Saudi Arabia is constructing the world's largest railways, but where do these projects stand?
North South Railway
The North South Railway is the largest railway construction project in the world. The 1,418km line runs from Riyadh to Haditha (near the border with Jordan) and various lines will allow freight to travel from Al Jalamid in the phosphate belt in the north to Al Azbirah in the bauxite belt in the centre of the country and then eastwards to the processing and port facilities at Raz Az Zwar.
Due to its strategic economic importance, the North South Railway has been given priority over the other projects. It is intended that the planned phosphate and bauxite mining projects in the northern region of the country will make Saudi Arabia one of the top global mineral exporters. The railway will also carry two million passengers every year.
Work is ongoing on the line. The 576 km segment connecting Az Zabirah (Al Beitha) to Ras Al-Khair has been constructed by the Saudi Bin Laden Group with two German firms. Other sections of the project include the 440 km section from Az Zabirah (Al-Beitha) junction to the middle of the Al Nafude desert completed by a joint venture of the China Railway 18th Bureau and Al Suwaiket Co. The 750 km section, from the middle of Al Nafude to Al Jalamid and Al Haditha was completed by a consortium of Barclay Mowlem of Australia, Mitsui of Japan, and Al Rashed of Saudi Arabia. The section between Riyadh and Al Qassim was scheduled to be completed by the end of the first quarter of 2013.
With much track already complete, the European train control system (ETCS) is being installed and tested by Thales and the Saudi Bin Ladin Group. It is likely to be the longest route to adopt the ETCS to date. ElectroMotive Diesel Inc will provide the diesel locomotives which will pull 668 wagons provided by China’s South Locomotive and Rolling Stock Industry Corporation.
With an estimated investment of $7 billion, the Landbridge Project will be the first rail link between the Red Sea and the Gulf. It involves construction of 950km of new track between Riyadh and Jeddah, another 115km track between Dammam and Jubail and the upgrading of the existing link between Riyadh and Dammam.
The project is intended to maximise surface transport potential between the Red Sea Coast of the Gulf coast of Saudi Arabia. Amongst other functions it will facilitiate the transport of cargo to and from King Abdul Aziz Port in Dammam and Jeddah Islamic Port. This will create a useful link for raw materials and manufactured goods between Europe and North America on one side and East and South Asia on the other.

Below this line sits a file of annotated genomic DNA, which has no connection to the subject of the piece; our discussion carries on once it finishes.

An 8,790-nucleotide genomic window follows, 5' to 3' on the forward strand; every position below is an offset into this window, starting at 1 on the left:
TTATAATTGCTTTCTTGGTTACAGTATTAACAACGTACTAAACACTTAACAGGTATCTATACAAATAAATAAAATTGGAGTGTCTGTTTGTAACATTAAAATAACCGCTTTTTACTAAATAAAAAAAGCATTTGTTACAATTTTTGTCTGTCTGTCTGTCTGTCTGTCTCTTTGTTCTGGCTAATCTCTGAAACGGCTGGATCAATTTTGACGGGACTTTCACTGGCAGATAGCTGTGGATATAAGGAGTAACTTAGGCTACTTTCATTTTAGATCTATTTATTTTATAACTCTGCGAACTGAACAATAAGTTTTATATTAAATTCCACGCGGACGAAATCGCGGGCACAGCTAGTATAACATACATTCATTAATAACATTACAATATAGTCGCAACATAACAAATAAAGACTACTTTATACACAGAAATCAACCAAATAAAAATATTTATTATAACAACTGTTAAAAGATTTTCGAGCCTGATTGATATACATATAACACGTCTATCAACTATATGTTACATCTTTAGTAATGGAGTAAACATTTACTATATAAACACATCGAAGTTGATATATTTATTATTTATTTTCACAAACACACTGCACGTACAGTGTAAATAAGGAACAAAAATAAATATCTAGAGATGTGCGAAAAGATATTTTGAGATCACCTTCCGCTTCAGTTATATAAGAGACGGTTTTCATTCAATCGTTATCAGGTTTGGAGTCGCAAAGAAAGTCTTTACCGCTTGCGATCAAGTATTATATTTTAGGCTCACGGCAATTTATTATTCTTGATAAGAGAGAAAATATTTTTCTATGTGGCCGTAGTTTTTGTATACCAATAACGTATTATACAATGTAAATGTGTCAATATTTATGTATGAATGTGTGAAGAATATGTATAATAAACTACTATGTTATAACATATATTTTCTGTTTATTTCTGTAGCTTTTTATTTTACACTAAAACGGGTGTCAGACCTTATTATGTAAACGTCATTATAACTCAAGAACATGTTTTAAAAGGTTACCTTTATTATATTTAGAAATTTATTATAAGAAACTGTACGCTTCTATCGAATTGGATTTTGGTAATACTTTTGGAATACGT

The railway was originally planned to be developed through a public-private partnership and on 21 April 2008 the Tarabot consortium, consisting of seven Saudi companies and Asciano of Australia, was selected as the preferred bidder for the 50-year BOT concession. Disagreements over financial terms caused the project to be put on hold.
In October 2011, the government proceeded with construction of the line as a state-funded project financed by the Public Investment Fund and in January 2013, US contractors Fluor Corporation, obtained the $72 million, seven year project management contract. Designers Italferr were selected in July 2013 and are due to complete the design in the second quarter of 2014. Four consortia are bidding to develop the project: Agility PWC Logistics Consortium, Mada Consortium, Saudi Binladin Consortium and the Tarabot Consortium. Contractors are expected to be selected in the second quarter of 2014.
Haramain High Speed Rail
The most developed project in the Kingdom is the Mecca to Medina line (now known as the Haramain HSR), a high speed railway project managed by the Scott Wilson Group. The civil works were completed by the Al Rajhi Alliance (which includes the Mada Group, Bouygues, Al Arrab Contracting, Arup and the China Railway Engineering Corp) and work on the four stations, engineering aspects and rolling stock is underway. The engineering design is by Foster & Partners and Buro Happold and Siemens is supplying ETCS equipment for the project. The Madinah and Makkah stations are being constructed by the Saudi Bin Laden Group whilst the Jeddah and King Abdullah Economic City stations are being constructed by Saudi Oger. The rolling stock will be provided by the Al Shoula Consortium (consisting of the Al Shoula, Al Rosan, ADIF, Cobra, Consultrans, Copasa, Dimetronic, Imathia, Inabensa, Indra, Ineco, OHL, RENFE and Talgo businesses) and operations and maintenance for 12 years after completion will be undertaken by Indra and the Al Shoula Spanish- Saudi consortium.